USDOT has launched the Solving for Safety Visualization Challenge!
USDOT is inviting innovative minds to bring novel concepts and perspectives to develop analytical visualization tools that can provide life-saving insights and solutions for transportation safety.
Individuals and teams are competing for $350,000 in cash prizes by developing innovative analytical visualization tools to enable insights, inform decisions, and reduce fatalities and serious injuries on U.S. road and rail systems.
Additional details about the challenge, application, and upcoming webinars are available at: https://www.transportation.gov/solve4safety.
On May 17, 2018, volunteers from ITS Arizona participated in a service event with Feed My Starving Children (FMSC) in Mesa, Arizona. FMSC is a non-profit organization that works to feed malnourished children in over 70 countries around the world. During our volunteering session, we hand-packed meals which consisted of rice, soy, vitamins, and dehydrated vegetables. These pouches of dry food were shipped to feed children in the Philippines. In a matter of only two hours, our session group was able to pack 31,752 meals, which will feed 86 children for an entire year!! In addition, ITS Arizona donated $500 to support the cost of future meal supplies. We are thankful to have this opportunity to volunteer together and make a meaningful contribution to others.
ITS Arizona is planning other service events to be held in the future, stay tuned for more information!
As part of FHWA’s National Dialogue for Highway Automation workshop series, National Workshop 4, which will focus on Operations, will be held October 24-25, 2018 in conjunction with the National Rural ITS and ITS Arizona Annual Conference + Exhibit.
The workshop is free for all attendees, but registration will be required.
The FHWA National Dialogue on Highway Automation Launch Webinar was held on May 8, 2018 and the webinar recording is now available on FHWA’s website.
Click here for more information regarding the workshop series.
Gregory Winfree, J.D. and Larry Head, Ph.D. recently co-authored an article in The Hill describing the benefits of DSRC technology application over 5G. According to the authors, a recommendation to supplant DSRC with 5G has nothing to do with the underlying technology and everything to do with the inevitable delay — and continued loss of life on our roadways — as 5G technology is readied for widespread implementation. .
The safety messages enabled by DSRC can help to prevent up to 80 percent of the roadway crashes that don’t involve impaired drivers. According to the National Highway Traffic Safety Administration (NHTSA), 37,461 lives were lost on U.S. roads in 2016. The sooner that DSRC is implemented, the sooner we can begin to prevent up to 20,000 roadway deaths a year, along with their immense emotional toll and the $800 billion yearly cost of U.S. car crashes.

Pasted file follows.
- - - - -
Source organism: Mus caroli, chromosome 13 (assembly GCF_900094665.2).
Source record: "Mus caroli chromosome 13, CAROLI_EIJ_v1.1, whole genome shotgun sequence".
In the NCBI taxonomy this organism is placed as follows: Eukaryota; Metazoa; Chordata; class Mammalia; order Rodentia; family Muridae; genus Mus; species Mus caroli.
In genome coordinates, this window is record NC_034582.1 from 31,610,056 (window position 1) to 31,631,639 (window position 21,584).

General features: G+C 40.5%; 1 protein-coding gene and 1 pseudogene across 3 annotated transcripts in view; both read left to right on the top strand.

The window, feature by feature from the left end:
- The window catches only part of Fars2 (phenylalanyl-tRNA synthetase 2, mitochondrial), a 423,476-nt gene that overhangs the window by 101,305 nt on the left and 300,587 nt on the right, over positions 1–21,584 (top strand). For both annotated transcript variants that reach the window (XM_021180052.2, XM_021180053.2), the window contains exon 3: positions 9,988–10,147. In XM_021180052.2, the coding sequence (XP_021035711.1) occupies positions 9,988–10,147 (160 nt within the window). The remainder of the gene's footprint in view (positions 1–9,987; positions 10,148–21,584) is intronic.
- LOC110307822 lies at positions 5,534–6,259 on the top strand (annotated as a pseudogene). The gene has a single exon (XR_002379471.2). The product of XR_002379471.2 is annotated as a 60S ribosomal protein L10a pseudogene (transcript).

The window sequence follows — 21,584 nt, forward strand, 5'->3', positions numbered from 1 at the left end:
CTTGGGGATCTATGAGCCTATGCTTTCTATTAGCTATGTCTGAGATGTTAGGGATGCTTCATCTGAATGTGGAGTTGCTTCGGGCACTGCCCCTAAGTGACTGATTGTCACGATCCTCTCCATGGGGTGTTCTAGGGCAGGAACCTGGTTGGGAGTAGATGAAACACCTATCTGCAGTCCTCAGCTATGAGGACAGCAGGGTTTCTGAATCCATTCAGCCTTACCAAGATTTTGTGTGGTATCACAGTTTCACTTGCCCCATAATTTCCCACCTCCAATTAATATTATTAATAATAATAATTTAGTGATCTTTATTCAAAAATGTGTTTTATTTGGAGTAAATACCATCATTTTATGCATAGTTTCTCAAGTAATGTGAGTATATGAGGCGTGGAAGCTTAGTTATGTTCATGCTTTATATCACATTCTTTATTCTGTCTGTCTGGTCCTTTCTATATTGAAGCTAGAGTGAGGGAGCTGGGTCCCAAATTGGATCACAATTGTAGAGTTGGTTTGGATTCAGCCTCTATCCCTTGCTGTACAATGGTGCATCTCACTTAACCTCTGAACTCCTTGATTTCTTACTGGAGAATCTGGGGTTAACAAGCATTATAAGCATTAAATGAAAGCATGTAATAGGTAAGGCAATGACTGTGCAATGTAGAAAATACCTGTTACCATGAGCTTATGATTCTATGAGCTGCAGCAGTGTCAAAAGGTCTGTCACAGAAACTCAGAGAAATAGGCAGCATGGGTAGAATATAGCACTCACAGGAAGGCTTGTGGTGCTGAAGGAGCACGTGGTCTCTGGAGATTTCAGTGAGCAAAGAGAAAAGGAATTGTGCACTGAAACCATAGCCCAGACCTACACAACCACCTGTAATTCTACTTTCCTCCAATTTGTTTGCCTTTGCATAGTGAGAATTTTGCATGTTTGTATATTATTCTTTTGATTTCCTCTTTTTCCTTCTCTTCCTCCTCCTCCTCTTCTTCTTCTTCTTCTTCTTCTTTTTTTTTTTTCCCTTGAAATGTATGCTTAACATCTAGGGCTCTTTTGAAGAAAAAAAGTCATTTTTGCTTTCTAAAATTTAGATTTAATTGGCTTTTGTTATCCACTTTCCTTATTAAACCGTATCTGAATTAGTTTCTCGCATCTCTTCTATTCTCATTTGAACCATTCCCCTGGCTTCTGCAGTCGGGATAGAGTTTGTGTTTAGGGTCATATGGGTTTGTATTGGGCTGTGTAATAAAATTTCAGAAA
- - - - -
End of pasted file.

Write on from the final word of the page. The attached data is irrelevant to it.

The entire article can be found here
Waymo’s early rider program launched in Chandler last April and has been shuttling over 400 riders all around the Phoenix area over the past year.
According to the article on Medium.com, Waymo’s current U.S. fleet of cars log more than 24,000 miles per day, an equivalent of an around the world road trip! The article shares the riders experience, what Waymo has learned and what’s next.
Waymo’s program continues to take applications, so feel free to apply!
Read the entire article here..
Arizona ITE is once more hosting its Summer Breakfast Series and ITS Arizona is again co-sponsoring this great series. This year’s theme is focused on university research.
Dr. Brendan Russo, Assistant Professor of Civil Engineering at NAU will kick off the series on June 20th as he discusses current and recent transportation research at NAU. Topics will include application of vehicle-based sensors for assessing pavement conditions, development of a resilience metric for bridge management, Arizona dust storm modeling and prediction, analysis of factors affecting the frequency and severity of freight-related crashes along the Arizona I-10 corridor, and analysis of the impacts of distracted pedestrians on traffic safety and operations at signalized intersections.
Next in the series is an update from The University of Arizona on July 25th by Dr. Yi-Chang Chiu and from Arizona State University on August 22nd by Dr. Ram Pendyala.